What is the history of the Mount Kisco's Copland House?
Founded in 2009 on a 130-acre county park in Mount Kisco,Copland House at Merestead“represents an enormous expansion and extension of our musical, public, and educational programming,” says artistic director Michael Boriskin. The name derives from composer Aaron Copland, who lived in nearby Cortlandt Park, and who has long been a source of inspiration to the world of music.
“The process of putting together a season is very complex. It’s a lot like putting together a menu,” says Boriskin. “You want to make sure there’s a vibrancy and a dynamic that’s not weighted toward one variety of music.” Boriskin notes that too often the concert-going experience favors composers who are featured ad infinitum. He will present a program that explores Chinese migration and melds Chinese and Western instruments.
The 2011-12 season of Copland House, which runs from September through June, will kick off with “Late Night with Leonard Bernstein,” featuring music that Bernstein, a well-known insomniac, played when he couldn’t sleep. The evening will be hosted by Bernstein’s eldest daughter, Jamie. “My father and Aaron Copland were great friends, so to have this concert at his place is such a beautiful way to bring them together again.”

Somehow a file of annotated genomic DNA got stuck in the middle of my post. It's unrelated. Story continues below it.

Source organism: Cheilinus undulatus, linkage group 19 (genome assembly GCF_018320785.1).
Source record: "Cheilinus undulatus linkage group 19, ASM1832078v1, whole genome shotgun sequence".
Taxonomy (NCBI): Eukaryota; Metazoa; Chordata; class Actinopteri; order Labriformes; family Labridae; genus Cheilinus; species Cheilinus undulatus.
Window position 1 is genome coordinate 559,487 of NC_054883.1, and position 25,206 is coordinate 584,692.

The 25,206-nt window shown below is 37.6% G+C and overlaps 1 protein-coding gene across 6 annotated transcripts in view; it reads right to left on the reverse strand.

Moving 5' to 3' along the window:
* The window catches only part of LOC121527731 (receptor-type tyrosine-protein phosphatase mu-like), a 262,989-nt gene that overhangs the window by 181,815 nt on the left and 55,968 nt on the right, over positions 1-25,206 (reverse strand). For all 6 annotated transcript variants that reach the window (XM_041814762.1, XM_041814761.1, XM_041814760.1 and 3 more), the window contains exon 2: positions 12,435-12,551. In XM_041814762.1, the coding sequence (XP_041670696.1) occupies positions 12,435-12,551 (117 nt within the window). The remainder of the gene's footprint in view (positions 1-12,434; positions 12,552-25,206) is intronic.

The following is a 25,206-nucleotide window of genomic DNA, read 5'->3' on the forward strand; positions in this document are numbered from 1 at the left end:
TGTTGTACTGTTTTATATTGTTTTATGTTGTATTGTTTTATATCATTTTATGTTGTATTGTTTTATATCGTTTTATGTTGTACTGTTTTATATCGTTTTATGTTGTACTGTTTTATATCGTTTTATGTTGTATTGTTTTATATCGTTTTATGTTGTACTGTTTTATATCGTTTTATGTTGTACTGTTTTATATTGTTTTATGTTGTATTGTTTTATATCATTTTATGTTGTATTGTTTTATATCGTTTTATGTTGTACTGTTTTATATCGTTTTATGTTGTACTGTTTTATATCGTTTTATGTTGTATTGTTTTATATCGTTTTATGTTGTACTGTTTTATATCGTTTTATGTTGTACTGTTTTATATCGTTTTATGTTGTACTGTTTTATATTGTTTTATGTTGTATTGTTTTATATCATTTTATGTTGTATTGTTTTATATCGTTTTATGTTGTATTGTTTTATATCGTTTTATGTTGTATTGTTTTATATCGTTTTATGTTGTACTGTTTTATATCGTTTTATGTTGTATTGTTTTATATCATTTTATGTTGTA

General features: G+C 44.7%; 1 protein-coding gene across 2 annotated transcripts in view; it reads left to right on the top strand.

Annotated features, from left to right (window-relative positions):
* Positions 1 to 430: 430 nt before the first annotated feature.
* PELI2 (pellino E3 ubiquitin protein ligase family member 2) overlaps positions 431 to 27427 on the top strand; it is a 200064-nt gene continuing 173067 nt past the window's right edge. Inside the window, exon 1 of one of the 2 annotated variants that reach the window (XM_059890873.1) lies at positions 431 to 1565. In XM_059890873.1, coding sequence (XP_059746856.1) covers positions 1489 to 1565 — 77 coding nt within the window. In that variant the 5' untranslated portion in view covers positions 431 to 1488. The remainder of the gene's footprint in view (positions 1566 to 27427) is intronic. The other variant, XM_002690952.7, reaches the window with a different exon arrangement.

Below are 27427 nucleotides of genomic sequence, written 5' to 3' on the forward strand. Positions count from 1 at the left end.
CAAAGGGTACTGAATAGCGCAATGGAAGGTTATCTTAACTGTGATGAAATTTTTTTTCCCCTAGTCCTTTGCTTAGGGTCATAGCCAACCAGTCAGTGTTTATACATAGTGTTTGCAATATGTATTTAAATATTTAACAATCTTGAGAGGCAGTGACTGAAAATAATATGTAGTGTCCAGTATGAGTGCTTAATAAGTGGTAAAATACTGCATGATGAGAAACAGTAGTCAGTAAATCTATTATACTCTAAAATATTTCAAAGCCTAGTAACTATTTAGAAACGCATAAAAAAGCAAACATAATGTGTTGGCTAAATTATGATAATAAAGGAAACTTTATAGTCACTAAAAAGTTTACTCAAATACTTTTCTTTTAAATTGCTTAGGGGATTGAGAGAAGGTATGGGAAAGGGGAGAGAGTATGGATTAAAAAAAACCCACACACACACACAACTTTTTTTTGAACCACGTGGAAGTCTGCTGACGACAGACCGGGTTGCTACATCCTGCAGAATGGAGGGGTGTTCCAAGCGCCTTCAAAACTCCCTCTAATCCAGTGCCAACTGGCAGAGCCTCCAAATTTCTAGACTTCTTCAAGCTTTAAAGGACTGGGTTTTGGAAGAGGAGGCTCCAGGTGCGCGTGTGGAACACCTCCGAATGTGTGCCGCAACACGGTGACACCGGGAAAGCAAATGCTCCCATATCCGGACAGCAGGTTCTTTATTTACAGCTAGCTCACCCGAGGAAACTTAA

In April, Jennifer Higdon, a winner of the 2010 Pulitzer Prize in Music, will speak about her exploration of visual arts and music. Another visual-arts concert will take place in May with “Portals,” featuring violinist Tim Fain and a piece written by Phillip Glass specifically for Fain. The afternoon will also feature dance films, one shot at Merestead.
Copland House features three unique settings for its concerts. The Music Room, a salon-like setting, seats approximately 100 people; The Barn seats around 200; and the formal garden can be tented and seats around 200 as well. “Our spaces are just another way of breaking out of the formal concert experience,” says Boriskin.